The July 16 warning drew outrage from Yerevan and deepened concerns that the worst violence in four years between Azerbaijan and Armenia, who are technically still in a war begun in the late 1980s, could quickly spiral out of control.
At least 16 Azerbaijanis and Armenians have died in the fighting near a northern section of their internationally recognized border that has included heavy artillery, tank, and drone attacks since it began on July 12.
Yerevan and Baku routinely threaten and accuse the other of provocations that have killed dozens of people in recent years, many of them civilians, with neither side willing to back down publicly for fear of being viewed as weak in the more than 30-year-long standoff.
The strategic or tactical aim of either side in contributing to this week’s violence is unclear.
But the reframing of the current flareup to include a missile attack on a Soviet-built nuclear plant — a move that could massively increase the death toll and set off a Chernobyl-like fallout in the region and beyond — took many people by surprise.
“The Armenian side must not forget that our army’s state-of-the-art missile systems allow us to strike the Metsamor nuclear plant with precision, which could lead to a great catastrophe for Armenia,” Vagif Dargahli, the Azerbaijani Defense Ministry spokesman, said on July 16, hours after hostilities had resumed following a one-day lull.
There was speculation that the Armenian side had first hinted it might somehow strike a civilian target – such as the Mingachevir Dam — but there was no evidence of any official making such a threat, according to RFE/RL’s Armenian Service.
The Armenian Foreign Ministry quickly condemned Dargahli’s remarks as a “manifestation of state terrorism” that “reflects Azerbaijan’s genocidal intentions.”
Armenians are particularly attuned to the import of references to genocide in light of the mass killing of around 1.5 million ethnic Armenians in the World War I-era by Ottoman Turks.
“With such statements, Azerbaijan’s leadership acts as a menace to all the peoples of the region, including its own people,” the Armenian Foreign Ministry said in a statement.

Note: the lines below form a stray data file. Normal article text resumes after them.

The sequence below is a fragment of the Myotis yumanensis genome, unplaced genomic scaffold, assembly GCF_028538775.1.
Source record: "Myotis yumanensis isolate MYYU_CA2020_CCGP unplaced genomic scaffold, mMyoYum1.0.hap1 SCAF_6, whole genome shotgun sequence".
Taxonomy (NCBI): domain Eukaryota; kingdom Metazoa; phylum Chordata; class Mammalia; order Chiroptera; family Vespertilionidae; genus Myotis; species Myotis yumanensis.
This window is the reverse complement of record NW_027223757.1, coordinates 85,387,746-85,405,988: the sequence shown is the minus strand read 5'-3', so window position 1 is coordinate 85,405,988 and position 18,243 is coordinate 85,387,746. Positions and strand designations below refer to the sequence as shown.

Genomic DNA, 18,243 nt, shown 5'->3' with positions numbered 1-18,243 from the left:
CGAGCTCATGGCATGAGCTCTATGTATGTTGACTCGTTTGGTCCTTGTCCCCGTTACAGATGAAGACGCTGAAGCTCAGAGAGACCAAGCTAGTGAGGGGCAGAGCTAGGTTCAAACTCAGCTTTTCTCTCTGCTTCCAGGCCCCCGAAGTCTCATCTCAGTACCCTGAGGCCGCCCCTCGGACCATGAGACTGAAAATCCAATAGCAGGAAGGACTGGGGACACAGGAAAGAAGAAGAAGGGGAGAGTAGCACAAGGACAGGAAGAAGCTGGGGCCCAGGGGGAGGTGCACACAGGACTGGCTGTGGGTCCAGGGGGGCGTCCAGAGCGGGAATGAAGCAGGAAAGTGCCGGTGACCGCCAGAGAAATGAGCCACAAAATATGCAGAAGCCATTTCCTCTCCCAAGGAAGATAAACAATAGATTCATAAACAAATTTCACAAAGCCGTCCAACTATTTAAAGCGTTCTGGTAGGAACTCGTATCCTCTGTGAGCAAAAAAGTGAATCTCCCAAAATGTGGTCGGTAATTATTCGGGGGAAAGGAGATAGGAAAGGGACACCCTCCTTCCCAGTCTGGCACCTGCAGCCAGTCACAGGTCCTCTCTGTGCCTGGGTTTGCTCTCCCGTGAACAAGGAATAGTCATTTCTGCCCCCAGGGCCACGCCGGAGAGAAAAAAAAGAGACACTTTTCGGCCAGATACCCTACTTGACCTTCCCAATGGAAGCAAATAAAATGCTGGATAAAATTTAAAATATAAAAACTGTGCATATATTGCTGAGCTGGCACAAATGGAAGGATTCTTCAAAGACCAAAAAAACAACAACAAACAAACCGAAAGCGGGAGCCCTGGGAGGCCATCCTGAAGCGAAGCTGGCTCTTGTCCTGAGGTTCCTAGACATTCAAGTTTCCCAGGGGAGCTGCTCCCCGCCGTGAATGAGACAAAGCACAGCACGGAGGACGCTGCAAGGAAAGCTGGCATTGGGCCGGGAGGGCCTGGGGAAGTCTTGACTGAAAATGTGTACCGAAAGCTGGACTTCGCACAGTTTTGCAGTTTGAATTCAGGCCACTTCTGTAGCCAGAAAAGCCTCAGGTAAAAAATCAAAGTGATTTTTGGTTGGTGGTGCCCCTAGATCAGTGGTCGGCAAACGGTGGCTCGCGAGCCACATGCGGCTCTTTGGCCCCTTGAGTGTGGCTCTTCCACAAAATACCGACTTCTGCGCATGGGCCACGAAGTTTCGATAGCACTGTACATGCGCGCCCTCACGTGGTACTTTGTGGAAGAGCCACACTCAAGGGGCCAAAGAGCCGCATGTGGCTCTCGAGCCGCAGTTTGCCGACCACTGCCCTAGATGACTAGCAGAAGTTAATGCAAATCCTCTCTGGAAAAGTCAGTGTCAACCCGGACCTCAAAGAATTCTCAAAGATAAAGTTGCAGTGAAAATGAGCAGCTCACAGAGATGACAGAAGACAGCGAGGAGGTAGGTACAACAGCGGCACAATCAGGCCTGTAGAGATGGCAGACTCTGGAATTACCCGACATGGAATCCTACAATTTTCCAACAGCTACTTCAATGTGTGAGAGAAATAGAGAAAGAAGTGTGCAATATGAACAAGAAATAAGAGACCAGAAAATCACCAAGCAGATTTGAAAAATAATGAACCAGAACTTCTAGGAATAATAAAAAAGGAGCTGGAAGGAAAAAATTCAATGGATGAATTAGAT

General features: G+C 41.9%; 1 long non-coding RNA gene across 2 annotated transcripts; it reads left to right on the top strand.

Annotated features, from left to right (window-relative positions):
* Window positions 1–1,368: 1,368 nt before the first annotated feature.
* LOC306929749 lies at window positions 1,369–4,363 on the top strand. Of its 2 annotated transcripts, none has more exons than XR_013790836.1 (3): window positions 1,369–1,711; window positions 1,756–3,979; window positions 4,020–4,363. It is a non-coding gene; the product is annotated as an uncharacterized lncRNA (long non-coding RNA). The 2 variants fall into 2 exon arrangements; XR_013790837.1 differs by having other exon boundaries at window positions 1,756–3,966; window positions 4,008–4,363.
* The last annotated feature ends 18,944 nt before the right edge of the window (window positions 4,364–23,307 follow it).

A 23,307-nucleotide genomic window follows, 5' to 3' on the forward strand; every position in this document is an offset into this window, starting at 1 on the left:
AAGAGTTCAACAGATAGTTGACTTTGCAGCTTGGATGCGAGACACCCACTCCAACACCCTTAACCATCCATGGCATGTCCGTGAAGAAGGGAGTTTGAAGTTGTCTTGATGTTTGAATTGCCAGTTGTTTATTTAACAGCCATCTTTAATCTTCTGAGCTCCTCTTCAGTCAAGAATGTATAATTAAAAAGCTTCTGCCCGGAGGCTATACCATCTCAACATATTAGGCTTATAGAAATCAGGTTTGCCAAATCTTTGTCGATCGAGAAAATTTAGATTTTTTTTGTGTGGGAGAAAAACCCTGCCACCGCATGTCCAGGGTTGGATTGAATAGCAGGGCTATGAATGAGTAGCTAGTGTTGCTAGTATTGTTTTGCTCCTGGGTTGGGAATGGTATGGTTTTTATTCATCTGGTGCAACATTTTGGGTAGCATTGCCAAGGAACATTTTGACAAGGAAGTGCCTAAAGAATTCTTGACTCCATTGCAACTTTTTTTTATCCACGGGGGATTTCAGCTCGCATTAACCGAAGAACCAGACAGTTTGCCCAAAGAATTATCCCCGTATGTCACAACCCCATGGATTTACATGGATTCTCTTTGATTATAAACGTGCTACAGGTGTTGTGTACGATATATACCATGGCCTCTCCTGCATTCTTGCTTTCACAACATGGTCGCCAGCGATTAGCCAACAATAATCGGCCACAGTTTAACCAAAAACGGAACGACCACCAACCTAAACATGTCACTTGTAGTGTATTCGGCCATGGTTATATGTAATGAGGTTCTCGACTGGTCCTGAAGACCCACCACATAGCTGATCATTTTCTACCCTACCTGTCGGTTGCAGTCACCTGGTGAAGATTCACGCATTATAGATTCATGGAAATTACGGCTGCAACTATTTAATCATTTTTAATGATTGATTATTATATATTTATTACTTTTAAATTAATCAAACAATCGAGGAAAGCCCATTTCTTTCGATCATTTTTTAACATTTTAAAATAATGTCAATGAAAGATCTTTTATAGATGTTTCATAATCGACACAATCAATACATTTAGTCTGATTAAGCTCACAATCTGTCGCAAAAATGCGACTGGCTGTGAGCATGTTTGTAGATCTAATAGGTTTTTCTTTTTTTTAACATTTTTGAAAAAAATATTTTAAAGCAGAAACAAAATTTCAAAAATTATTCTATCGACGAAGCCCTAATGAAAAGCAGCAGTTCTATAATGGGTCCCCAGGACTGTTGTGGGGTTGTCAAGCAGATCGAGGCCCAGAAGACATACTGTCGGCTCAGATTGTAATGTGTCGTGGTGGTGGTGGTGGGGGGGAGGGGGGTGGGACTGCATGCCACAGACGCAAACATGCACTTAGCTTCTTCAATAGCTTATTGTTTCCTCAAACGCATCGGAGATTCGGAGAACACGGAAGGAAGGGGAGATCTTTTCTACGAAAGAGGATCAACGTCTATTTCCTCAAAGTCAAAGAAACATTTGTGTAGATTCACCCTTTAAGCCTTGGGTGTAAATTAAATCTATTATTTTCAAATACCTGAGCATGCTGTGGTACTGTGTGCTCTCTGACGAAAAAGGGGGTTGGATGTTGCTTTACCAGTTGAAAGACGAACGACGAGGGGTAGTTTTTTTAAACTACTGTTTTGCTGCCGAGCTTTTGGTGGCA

There are some 3 million people living in Armenia.
The Metsamor Nuclear Power Plant lies just a few kilometers from cities with tens of thousands of people and 35 kilometers from the Armenian capital, Yerevan, and its 1 million inhabitants.
The plant supplies more than one-third of the country’s energy needs.
Memories are fresh in the minds of Armenians and other former Soviet citizens of the disaster at the Chernobyl nuclear power plant in 1986 in what is now Ukraine.
When the Soviet Union was on the verge of collapse in the late 1980s, Armenia and Azerbaijan erupted in conflict over a heavily ethnically Armenian region of the Azerbaijani Soviet republic called Nagorno-Karabakh.
The full-scale fighting that began in 1992 is estimated to have killed around 30,000 people – many in brutal ethnic cleansing — and uprooted hundreds of thousands more.
The most intense fighting ended with a cease-fire in 1994 that left ethnic Armenians in control of Nagorno-Karabakh and surrounding regions and failed to bring a permanent settlement.
For more than a decade, occasional skirmishes have broken out near the Line Of Contact marking de facto borders.
But this week’s fighting is the biggest outbreak of violence since 2016 and, unusually, has been centered far from a disputed border. It has thus far been limited to a small region.
“The mention of possible strikes on Metsamor is indeed alarming,” Laurence Broers, Caucasus program director at Chatham House in London, told RFE/RL. “However, given that any such outcome would be a catastrophe for the whole region and beyond, I’m not sure that this should be taken literally.”